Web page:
## Shipwreck Survivors

Two shipwreck survivors put to sea in the raft which they had made from beams. The length of the raft is 4 m, the width is 3 m, the height is 30 cm (see the figure). The density of the wood, which the raft is made of, is 600 kg/m3. a) Will the raft sink with the shipwreck survivors whose weight altogether with the supplies makes 210 kg?

b) Can the survivors take on another survivor (who weights 75 kg) without sinking the raft?

c) What is the maximum mass other survivors (who would board the raft) can weight so that the raft doesn’t sink yet.

• #### Notation

 l = 4 m Length of the raft w = 3 m Width of the raft h = 30 cm= 0.3 m Height of the raft ρ = 600 kg/m3 Density of wood m1 = 210 kg Mass of the survivors and supplies m2 = 75 kg Mass of the another survivor From the table: ρ = 1025 kg/m3 Density of the sea water g = 10 N/kg A number which we have to multiply with the mass to get the gravitational force
• #### task a) – Hint 1

Which forces affect the raft with the survivors? And what direction do the forces affect?

• #### task a) – Hint 2

How do we calculate gravitational force affecting the raft and survivors? What do we need to determine more and how will we do it? Think about the information you already have about the raft.

• #### task a) – Hint 3

What does buoyancy force affecting the raft depend on? How do we calculate it?

• #### task a) – Hint 4

How do we determine what part of the raft is submerged now? We must realize what the raft balance conditions are and write them. Doing so we find the volume of the submerged part of the raft.

• #### task a) – Hint 5

Compare the volume V' of the submerged part of the raft with the total volume V of the raft. (We will have to calculate V.) What does it imply?

• #### task b) – Hint 1

What will change and how if we allow another survivor to board the raft?

• #### task b) – Hint 2

We will proceed similarly as in task a). We are interested in what the volume V´´ of the submerged part of the raft is now. Determine it.

• #### task b) – Hint 3

Compare the volume V'' of the submerged part of the raft with the total volume V of the raft. What does it imply?

• #### task c) – Hint 1

Describe what is the last resort when the raft will start sinking? Consider particularly the volume of the submerged part of the raft.

• #### task c) – Hint 2

What forces affect the raft with the survivors, what holds true for the forces?

• #### task c) – Hint 3

Realize what we know in the equation (8) or what you have already calculated in the previous tasks and what you want to determine? It helps us when we rewrite how the forces will be calculated in equation (8).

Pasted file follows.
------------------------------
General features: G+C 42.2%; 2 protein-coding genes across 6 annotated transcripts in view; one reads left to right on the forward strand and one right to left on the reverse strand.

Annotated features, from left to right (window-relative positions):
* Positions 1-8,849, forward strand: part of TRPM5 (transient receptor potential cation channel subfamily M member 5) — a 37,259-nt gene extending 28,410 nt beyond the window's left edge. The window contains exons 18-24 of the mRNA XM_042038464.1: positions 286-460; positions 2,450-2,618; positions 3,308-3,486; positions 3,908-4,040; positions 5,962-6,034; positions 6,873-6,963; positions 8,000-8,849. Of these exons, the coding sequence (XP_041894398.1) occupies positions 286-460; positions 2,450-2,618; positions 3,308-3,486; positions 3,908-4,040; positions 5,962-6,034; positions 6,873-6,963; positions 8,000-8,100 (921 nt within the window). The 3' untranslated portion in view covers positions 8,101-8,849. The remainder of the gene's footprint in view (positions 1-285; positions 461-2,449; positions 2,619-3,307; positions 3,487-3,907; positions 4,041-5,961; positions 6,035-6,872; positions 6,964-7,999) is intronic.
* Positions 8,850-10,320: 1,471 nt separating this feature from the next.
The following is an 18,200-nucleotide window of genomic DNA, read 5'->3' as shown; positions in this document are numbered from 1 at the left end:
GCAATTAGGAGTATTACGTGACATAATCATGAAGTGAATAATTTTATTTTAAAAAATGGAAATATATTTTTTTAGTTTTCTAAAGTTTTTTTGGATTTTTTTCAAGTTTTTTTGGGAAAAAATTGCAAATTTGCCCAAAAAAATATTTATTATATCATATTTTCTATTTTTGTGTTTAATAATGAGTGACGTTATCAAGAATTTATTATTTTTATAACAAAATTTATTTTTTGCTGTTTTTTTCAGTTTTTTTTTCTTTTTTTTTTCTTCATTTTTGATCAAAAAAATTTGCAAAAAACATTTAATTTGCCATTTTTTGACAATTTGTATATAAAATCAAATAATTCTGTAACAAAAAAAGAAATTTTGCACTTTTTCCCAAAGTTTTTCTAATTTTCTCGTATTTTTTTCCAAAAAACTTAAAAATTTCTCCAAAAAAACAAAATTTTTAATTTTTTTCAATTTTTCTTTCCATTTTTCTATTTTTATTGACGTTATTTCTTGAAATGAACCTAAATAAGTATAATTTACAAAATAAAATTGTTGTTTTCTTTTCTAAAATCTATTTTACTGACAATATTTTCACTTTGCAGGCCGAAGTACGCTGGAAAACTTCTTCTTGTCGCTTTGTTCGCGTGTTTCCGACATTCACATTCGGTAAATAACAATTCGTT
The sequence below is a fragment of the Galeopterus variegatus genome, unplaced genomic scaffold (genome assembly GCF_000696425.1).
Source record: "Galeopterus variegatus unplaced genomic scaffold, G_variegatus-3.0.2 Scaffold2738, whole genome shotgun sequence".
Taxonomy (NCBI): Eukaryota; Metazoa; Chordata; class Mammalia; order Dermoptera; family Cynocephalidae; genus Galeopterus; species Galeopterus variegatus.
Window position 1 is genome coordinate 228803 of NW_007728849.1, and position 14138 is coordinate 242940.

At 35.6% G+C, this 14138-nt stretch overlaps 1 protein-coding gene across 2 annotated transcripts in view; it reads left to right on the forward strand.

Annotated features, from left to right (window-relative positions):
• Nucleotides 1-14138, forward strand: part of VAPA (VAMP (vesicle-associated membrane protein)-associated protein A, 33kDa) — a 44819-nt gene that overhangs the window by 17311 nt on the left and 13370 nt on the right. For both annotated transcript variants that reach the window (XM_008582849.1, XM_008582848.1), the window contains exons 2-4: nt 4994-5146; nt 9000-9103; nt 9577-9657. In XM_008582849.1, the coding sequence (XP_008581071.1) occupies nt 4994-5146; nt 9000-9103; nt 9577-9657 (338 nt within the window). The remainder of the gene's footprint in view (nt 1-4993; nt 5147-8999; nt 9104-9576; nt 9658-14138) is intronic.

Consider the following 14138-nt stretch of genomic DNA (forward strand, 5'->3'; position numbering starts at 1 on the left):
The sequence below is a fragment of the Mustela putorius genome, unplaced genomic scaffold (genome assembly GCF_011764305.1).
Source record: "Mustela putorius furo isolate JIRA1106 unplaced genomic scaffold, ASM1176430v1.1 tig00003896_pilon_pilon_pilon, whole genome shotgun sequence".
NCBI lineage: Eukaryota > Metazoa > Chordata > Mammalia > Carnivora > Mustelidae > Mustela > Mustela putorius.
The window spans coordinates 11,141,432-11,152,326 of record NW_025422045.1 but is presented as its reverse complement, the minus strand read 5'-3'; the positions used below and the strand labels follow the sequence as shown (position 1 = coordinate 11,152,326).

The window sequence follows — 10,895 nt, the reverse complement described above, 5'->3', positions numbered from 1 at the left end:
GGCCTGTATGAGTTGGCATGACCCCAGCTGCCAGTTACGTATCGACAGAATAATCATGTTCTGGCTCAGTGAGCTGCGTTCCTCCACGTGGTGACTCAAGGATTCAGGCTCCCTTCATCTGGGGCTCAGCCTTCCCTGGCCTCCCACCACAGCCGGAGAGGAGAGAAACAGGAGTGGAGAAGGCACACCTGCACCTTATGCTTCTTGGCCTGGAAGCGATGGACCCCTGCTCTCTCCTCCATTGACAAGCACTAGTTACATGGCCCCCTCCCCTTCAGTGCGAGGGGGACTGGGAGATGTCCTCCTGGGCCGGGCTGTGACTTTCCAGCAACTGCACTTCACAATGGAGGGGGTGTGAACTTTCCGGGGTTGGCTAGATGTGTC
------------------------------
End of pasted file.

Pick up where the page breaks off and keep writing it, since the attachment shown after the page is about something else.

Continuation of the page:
• #### task c) – Hint 4

Express from equation (9) the maximum of the mass of the other survivor and evaluate it.

• #### Complete solution

Part a):

Upwards buoyancy force and downwards gravitational force affect the raft with the survivors.

Gravitational force is addition of the gravitational forces affecting individual survivors and the raft itself. We calculate according to the relation:

$F_g\,=\,mg\,,\tag{1}$

where m is the mass of the raft and g = 10 N/kg (a number which we have to multiply the mass with to get the gravitational force).

We need to determine the mass of the raft. We can do so because we know the particular sizes of the raft and the density of the wood which the raft is made of.

$m_{raft}\,=\,\rho_w{\cdot}V\,=\,\rho_w{\cdot}w{\cdot}h{\cdot}l\tag{2}$

where ρw is the density of the wood, w is the width of the raft, h is the height of the raft and l is the length of the raft.

The numerical value is:

$m_{raft}\,=\,600{\cdot}3{\cdot}0.3{\cdot}4\,\mathrm{kg}\,=\,2160\,\mathrm{kg}\,.$

The total gravitation force affecting the raft with the survivors is:

$F_g\,=\,(m_{raft} + m_1)g\,,$

where m1 is the mass of the survivors with food supplies (210 kg) and mraft is the mass of the raft.

The buoyancy force affecting the raft depends on the density ρ of the surrounding liquid ergo the sea water (we will find the density of the sea water in the table: ρ = 1025 kg/m3), on the volume V' of the submerged part of the raft and on the constant g = 10 N/kg (a number which we have to multiply with the mass to get the gravitational force). We calculate it as: